In the days leading up to Opening Day, MLB.com is examining various aspects of each team's roster. Today, the time has come to focus on a key number for the upcoming season. For the Reds, it's 38: the number of one-run losses in 2014, most in the Major Leagues.
GOODYEAR, Ariz. -- Losing 86 games was hard enough for the Reds last season, but almost half of those games brought an additional form of torture for both the club and its fans.
The number that really stung them was 38, which was the total of Cincinnati losses by one run in 2014 -- the most in the Major Leagues and the team's most since 1946. They won 22 of those games and 76 overall.
By contrast, the 88-74 Pirates equaled the Reds in having the second-most one-run decisions behind the Marlins. The Pirates made the postseason as the first National League Wild Card team.
One big difference was the Pirates won the close games. They were 31-29 in one-run games, including 6-3 vs. the Reds.
It was cold comfort for the Reds to be not quite good enough to win those tight games and just bad enough to lose them in heartbreaking fashion. In 2013, they were 27-22 in one-run games and 31-21 in '12 as they won 97 games overall.
"We definitely have that ability the past couple of years [before '14], that was the type of team we were," right fielder Jay Bruce said. "We won those one-run games. To be in that position to win them is saying something, but winning them is a different story. We're more than capable of doing that."
What was behind the one-run losses in 2014? Well, a few things came into play. On the plus side, Reds starting pitching was strong enough to keep the Reds in many games. Johnny Cueto won 20 games while finishing second in the NL Cy Young Award race. Mike Leake pitched more than 200 innings while rotation fill-in Alfredo Simon had a surprising All-Star season near 200 innings. Homer Bailey was pitching well until his season ended in August with an injury.
Injuries were even crueler to the starting lineup, where Joey Votto (left quadriceps) missed 100 games and Brandon Phillips (torn left thumb ligament) missed 33 games in the second half. Bruce only missed two weeks after left knee surgery but endured the worst offensive season of his career.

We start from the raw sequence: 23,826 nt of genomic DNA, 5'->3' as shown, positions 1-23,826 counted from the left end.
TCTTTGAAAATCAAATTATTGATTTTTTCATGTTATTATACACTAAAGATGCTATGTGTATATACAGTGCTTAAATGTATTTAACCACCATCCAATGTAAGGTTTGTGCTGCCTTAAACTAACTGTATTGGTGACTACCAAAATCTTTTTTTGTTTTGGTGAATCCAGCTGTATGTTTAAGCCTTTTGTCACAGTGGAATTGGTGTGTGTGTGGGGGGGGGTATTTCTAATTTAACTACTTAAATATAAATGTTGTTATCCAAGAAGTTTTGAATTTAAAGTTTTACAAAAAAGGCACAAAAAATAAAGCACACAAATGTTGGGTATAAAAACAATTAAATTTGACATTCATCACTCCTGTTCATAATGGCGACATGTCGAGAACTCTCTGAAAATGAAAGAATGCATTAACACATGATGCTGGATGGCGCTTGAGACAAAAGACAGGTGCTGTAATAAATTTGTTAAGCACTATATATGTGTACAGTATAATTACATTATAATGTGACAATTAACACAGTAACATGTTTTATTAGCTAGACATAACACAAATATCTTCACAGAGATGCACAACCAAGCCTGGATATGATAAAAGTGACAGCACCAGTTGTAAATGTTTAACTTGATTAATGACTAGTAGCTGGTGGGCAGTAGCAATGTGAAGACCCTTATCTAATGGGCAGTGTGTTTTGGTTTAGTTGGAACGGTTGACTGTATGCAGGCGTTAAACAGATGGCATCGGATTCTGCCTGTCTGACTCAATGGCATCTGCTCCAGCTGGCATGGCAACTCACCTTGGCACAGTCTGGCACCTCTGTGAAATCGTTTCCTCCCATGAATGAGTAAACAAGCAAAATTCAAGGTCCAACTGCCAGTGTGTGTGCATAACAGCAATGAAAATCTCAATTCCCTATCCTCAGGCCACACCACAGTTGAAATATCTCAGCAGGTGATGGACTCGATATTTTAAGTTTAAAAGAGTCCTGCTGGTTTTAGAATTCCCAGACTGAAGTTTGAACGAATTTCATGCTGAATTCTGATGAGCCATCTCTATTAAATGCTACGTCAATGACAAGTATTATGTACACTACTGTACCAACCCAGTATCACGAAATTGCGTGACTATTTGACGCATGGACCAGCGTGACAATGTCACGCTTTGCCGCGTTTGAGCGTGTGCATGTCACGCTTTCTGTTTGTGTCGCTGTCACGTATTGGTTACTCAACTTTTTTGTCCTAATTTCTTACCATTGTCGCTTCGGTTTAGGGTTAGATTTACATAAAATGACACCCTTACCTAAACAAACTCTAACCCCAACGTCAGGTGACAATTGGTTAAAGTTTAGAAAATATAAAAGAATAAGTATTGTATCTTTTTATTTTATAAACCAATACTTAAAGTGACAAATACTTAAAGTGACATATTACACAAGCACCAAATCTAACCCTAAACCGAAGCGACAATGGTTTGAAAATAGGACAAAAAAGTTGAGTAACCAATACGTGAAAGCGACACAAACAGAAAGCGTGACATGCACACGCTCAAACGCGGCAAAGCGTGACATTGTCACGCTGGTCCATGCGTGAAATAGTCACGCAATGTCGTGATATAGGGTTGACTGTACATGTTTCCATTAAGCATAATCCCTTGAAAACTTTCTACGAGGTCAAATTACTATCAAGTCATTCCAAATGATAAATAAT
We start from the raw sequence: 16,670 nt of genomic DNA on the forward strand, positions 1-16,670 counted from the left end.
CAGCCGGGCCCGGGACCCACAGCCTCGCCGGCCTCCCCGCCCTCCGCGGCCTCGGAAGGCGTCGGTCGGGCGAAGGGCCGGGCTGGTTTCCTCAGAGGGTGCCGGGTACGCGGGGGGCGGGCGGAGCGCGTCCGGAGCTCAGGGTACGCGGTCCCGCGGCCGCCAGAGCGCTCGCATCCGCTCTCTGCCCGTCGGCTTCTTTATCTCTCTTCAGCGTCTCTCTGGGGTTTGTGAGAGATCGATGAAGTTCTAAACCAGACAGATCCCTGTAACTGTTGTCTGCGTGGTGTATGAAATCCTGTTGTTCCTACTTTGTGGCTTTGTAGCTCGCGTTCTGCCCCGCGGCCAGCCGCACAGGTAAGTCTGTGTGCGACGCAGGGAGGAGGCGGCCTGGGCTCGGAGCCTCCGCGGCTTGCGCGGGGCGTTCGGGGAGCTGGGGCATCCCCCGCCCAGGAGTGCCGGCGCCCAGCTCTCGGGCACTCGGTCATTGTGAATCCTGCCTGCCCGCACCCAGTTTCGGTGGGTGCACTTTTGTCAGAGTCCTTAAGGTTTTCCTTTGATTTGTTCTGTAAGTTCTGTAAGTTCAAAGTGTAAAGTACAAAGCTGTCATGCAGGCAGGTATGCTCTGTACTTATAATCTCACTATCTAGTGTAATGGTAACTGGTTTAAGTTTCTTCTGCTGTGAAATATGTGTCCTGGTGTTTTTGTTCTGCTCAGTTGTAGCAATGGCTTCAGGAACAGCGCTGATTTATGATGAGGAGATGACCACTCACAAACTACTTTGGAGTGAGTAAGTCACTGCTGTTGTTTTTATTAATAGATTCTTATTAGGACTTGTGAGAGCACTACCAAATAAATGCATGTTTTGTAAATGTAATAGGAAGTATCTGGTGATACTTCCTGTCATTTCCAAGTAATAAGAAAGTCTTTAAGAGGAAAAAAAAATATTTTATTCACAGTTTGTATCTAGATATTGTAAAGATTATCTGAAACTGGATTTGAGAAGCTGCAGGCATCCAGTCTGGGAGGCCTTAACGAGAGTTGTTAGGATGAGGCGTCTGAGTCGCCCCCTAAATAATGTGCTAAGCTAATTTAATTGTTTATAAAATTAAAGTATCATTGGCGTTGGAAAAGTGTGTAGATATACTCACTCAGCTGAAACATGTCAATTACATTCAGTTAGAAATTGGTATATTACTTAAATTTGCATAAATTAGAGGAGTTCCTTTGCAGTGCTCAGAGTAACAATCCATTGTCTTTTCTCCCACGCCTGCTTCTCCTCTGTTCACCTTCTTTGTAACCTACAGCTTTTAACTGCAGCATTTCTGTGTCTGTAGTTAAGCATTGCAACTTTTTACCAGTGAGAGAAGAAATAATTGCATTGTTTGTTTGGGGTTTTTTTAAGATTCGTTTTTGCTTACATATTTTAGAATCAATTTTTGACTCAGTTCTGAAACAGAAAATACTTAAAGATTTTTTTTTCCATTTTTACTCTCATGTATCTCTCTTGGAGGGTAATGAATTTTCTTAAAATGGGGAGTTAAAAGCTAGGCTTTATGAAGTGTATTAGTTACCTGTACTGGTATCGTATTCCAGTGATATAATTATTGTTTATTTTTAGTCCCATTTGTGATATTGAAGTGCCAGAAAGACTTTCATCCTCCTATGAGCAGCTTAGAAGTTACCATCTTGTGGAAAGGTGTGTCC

"We missed some guys and that's the fine line right there," Votto said. "I like to think I would have helped with some of that. I am certain Jay would have helped with that. I'm certain a healthy Brandon Phillips and Aroldis Chapman and Homer, and I'm missing people."
There were others missing, pointed out Bruce.
"I think that something that went a little unnoticed too was the strength of the bench," Bruce said. "Last year, the bench had to become everyday players. It was hard to utilize bench strength in those tight close games when you need a guy. They were already playing every day. We had a depleted bench."
Chapman rejoined the team in May after starting the season on the DL and had a dominant season. The rest of the bullpen couldn't say likewise in a trying year. It had the second-highest ERA in the National League and did not hold its own in the late innings. Reds relievers posted a woeful 1-17 record after the All-Star break.
Third baseman Todd Frazier expects the Reds to be better in tight games this season. The club made bullpen and bench upgrades while the regular lineup appears to be healthy and added another bat in Marlon Byrd.
"It takes a little energy and a little fight," Frazier said. "It works both ways with the pitchers and hitters. You have to get guys in early when you can. I think that's one thing people didn't talk about last year. When we had guys on, sometimes we didn't get them in. Then we see later in the game they [the opponent] just had a four-run inning and now we're tied when we could have been in the lead not worried about a thing and waiting for Chapman to come in. And vice versa. It's about doing little things. Getting runs early is a huge thing and getting as many as you can."
Mark Sheldon is a reporter for MLB.com. Read his blog, Mark My Word, and follow him on Twitter @m_sheldon. This story was not subject to the approval of Major League Baseball or its clubs.